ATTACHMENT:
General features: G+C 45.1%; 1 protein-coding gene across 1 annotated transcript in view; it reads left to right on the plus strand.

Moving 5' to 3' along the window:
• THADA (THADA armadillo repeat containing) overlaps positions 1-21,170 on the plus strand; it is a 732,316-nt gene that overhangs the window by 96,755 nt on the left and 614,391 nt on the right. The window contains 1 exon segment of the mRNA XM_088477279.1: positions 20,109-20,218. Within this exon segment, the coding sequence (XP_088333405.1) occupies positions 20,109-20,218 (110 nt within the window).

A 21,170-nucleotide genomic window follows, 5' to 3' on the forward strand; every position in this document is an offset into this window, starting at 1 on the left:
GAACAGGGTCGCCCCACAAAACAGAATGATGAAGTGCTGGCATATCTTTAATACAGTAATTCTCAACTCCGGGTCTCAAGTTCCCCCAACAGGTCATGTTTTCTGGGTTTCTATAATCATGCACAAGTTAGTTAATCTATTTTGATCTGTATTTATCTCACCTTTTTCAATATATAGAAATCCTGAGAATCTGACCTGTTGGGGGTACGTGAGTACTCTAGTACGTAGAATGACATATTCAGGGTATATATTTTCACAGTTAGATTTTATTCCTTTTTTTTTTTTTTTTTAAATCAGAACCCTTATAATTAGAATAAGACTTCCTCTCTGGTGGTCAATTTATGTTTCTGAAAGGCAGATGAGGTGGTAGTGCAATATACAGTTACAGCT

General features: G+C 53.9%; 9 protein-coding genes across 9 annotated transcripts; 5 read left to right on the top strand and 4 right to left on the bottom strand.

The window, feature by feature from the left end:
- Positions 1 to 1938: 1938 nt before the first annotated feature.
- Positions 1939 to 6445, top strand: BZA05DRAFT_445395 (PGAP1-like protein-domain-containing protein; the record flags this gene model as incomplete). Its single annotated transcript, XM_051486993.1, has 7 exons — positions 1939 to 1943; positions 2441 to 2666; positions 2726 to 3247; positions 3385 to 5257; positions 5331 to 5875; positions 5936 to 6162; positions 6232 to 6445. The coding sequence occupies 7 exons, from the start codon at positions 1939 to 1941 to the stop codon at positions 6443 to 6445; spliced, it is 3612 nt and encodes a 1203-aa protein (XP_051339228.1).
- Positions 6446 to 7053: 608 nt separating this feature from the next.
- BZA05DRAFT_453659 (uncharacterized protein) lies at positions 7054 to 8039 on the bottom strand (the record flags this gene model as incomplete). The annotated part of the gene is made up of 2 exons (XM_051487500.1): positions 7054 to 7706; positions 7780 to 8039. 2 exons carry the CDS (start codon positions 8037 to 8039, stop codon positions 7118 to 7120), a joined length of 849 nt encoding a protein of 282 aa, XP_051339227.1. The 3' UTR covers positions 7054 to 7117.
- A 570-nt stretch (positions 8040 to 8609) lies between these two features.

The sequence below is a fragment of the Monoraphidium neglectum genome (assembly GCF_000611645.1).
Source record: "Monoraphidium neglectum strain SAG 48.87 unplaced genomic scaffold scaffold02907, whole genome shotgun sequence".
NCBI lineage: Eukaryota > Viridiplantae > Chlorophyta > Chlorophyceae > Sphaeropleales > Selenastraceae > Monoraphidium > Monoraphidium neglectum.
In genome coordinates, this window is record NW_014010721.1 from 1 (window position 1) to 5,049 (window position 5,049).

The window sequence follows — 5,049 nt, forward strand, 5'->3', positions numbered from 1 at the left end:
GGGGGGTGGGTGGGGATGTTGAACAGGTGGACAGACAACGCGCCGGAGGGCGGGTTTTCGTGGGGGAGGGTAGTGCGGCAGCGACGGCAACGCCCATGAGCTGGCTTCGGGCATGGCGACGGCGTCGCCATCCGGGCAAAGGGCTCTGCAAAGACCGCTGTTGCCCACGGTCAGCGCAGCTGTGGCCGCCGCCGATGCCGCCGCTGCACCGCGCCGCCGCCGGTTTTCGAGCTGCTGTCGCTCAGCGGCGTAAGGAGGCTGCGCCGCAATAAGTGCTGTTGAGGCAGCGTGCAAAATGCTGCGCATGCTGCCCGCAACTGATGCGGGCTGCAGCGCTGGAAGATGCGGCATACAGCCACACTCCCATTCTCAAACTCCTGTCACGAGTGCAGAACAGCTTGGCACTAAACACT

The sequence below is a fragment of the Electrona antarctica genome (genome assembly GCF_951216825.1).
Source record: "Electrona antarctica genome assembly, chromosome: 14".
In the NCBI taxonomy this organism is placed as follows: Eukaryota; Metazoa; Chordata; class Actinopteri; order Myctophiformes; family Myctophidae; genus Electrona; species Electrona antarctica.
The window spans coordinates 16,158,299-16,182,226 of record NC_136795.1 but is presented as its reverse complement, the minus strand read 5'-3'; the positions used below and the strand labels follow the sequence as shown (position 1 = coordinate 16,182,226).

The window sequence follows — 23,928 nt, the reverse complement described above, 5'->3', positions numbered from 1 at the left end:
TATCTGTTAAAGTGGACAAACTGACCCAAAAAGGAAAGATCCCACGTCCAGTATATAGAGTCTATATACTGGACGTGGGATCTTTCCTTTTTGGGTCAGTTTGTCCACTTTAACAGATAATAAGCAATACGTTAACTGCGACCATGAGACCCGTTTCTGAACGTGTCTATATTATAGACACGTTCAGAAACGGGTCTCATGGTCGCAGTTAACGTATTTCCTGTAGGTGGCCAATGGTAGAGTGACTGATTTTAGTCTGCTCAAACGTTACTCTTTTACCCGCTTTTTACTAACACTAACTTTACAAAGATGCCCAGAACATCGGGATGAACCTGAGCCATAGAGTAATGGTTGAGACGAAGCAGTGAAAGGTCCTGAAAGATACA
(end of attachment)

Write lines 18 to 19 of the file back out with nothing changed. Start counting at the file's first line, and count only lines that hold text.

GGGGGGTGGGTGGGGATGTTGAACAGGTGGACAGACAACGCGCCGGAGGGCGGGTTTTCGTGGGGGAGGGTAGTGCGGCAGCGACGGCAACGCCCATGAGCTGGCTTCGGGCATGGCGACGGCGTCGCCATCCGGGCAAAGGGCTCTGCAAAGACCGCTGTTGCCCACGGTCAGCGCAGCTGTGGCCGCCGCCGATGCCGCCGCTGCACCGCGCCGCCGCCGGTTTTCGAGCTGCTGTCGCTCAGCGGCGTAAGGAGGCTGCGCCGCAATAAGTGCTGTTGAGGCAGCGTGCAAAATGCTGCGCATGCTGCCCGCAACTGATGCGGGCTGCAGCGCTGGAAGATGCGGCATACAGCCACACTCCCATTCTCAAACTCCTGTCACGAGTGCAGAACAGCTTGGCACTAAACACT

The sequence below is a fragment of the Electrona antarctica genome (genome assembly GCF_951216825.1).